While Evans has stagnated, Gordon has taken a crucial leap forward in terms of his ability to create shots for himself. Gordon's usage rate has surged from 21.7 percent a year ago to 28.5 percent of the Clippers' plays so far this season, a rate that puts him among the league's go-to scorers. Gordon has done it without sacrificing any efficiency despite the fact that his three-point touch had deserted him before he drained six triples in seven attempts during last night's win at Sacramento. According to Hoopdata.com's shot-location stats, Gordon has improved his finishing around the rim and made big strides in terms of scoring in the paint when stopped short of the basket on the drive.
Gordon's versatility makes him an ideal shooting guard to build around. He's capable with the ball in his hands and has developed his ability to make plays for others, but is equally dangerous coming off of screens or as a spot-up shooter. The best comparison for Gordon's broad offensive skills might be Ray Allen (his No. 2 comparable entering this season, per SCHOENE), but Gordon's defensive ability gives him the potential to be even more complete as a player than Allen.
So if Gordon and Griffin are so good, why are the Clippers 12 games below .500? Simply, they don't yet have competitive pieces around them. Just six of their teammates have rated above replacement level thus far, and one of those is little-used rookie Willie Warren. Though the Clippers' recent drafts have been solid, their work in free agency has been dreadful. Of this year's newcomers, Randy Foye has been dreadful, quickly falling out of the rotation. Ryan Gomes has been merely mediocre, though rookie Al-Farouq Aminu has pushed him for playing time.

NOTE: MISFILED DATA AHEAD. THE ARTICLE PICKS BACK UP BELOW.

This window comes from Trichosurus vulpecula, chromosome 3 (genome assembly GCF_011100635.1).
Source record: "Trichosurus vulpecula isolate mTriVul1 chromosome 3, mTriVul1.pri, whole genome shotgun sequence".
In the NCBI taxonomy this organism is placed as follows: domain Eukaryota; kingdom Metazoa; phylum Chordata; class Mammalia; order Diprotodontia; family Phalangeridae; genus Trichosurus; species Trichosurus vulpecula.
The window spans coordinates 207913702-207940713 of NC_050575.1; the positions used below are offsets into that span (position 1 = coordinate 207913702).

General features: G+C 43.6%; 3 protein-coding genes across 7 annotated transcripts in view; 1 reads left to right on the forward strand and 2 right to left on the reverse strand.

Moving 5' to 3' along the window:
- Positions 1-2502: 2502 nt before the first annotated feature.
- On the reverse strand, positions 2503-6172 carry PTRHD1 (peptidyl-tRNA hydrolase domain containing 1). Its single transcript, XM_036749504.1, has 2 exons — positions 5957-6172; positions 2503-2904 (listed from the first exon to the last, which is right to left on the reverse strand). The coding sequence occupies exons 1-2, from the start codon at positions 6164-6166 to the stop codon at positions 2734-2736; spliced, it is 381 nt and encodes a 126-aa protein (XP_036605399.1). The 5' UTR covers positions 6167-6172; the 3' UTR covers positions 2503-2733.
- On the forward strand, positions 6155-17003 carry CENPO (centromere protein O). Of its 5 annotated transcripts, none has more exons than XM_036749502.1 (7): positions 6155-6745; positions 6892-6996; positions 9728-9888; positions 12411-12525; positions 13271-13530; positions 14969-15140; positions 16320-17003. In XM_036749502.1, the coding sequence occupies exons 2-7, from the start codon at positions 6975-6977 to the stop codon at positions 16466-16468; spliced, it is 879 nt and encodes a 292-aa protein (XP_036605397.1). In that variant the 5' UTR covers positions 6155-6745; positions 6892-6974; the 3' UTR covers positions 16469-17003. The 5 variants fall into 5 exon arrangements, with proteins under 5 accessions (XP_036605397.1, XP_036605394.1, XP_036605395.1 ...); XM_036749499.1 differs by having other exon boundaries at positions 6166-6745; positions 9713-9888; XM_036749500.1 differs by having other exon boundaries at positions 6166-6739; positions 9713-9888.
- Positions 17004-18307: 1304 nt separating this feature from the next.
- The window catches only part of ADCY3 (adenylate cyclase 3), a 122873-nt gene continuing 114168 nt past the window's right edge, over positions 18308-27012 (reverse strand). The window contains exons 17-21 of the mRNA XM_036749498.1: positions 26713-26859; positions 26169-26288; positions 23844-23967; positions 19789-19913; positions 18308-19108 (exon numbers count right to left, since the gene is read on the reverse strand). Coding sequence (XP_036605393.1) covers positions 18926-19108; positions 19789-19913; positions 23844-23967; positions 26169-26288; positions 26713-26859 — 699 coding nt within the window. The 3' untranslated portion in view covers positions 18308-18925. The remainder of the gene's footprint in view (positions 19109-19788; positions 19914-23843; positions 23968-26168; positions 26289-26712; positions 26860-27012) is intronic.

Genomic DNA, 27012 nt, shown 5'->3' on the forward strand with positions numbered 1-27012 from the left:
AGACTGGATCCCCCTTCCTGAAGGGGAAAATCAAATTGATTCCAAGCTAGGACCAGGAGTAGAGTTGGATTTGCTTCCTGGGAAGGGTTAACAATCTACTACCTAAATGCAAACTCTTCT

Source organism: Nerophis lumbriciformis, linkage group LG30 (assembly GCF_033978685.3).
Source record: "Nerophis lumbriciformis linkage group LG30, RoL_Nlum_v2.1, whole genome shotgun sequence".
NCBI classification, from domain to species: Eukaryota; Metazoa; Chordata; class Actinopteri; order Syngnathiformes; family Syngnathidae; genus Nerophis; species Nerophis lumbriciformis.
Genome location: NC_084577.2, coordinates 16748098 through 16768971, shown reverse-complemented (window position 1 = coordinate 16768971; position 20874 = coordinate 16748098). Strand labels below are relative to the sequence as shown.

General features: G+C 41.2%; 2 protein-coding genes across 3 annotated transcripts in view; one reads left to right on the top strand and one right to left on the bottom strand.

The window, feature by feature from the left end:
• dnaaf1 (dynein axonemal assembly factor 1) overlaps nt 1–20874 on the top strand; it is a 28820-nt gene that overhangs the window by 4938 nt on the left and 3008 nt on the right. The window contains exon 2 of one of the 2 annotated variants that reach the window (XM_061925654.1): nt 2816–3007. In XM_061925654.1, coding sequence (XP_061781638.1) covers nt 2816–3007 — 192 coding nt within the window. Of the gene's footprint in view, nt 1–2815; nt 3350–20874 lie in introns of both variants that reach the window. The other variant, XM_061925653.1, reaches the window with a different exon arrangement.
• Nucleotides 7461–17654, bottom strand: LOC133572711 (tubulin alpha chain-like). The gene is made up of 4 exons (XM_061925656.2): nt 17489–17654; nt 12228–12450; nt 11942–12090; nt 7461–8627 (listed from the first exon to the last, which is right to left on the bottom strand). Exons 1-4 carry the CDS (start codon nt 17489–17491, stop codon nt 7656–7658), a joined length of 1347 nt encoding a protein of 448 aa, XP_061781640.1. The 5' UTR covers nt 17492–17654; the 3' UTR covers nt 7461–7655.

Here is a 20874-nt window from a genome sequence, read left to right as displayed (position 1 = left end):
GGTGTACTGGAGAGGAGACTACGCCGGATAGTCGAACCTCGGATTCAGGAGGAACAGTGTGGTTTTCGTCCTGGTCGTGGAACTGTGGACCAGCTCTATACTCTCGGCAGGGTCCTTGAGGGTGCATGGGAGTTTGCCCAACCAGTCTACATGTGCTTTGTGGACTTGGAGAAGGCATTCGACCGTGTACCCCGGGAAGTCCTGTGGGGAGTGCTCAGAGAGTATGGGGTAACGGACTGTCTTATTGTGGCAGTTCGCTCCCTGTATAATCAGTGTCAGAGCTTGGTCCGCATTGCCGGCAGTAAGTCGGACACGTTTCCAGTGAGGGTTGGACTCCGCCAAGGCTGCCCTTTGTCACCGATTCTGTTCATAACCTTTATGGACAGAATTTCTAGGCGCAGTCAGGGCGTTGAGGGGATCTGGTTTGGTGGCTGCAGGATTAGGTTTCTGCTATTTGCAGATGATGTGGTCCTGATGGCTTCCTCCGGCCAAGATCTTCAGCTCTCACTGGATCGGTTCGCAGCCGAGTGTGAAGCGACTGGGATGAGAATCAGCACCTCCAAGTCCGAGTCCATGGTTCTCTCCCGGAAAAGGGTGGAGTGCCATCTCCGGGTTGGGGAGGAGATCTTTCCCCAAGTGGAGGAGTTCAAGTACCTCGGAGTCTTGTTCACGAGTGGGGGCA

Aminu, fellow rookie Eric Bledsoe and third-year center DeAndre Jordan offer promise that the Clippers might already have the role players on hand to put together a solid lineup. Jordan has more than held his own as a starter in the absence of injured center Chris Kaman, supplying rebounding and shot blocking along with efficient if infrequent offense. He might be a better fit for the frontcourt alongside Griffin than Kaman, whose post-ups only take possessions away from Gordon and Griffin, who are more efficient options.
The 2010 first-round picks are still far from being valuable, but that was to be expected given that Bledsoe just turned 21 and Aminu is still 20. The fact that Bledsoe was able to start without embarrassing himself when Baron Davis was out of the lineup represents an improvement on what his college stats portended. Aminu's solid play to date has relied on part on three-point shooting that our Sebastian Pruiti suggests will be difficult to maintain, but he too is ahead of schedule in transitioning to the perimeter.
History tells us that the Clippers cannot count on all their youngsters panning out or fitting together. Still, the presence of two potential cornerstones in Gordon and Griffin is worth getting excited about, especially for a fan base that has had little to cheer in the last five years. The anticipation might be better than the reality, but at least the Clippers now have reason to dream.
Kevin Pelton is an author of Basketball Prospectus.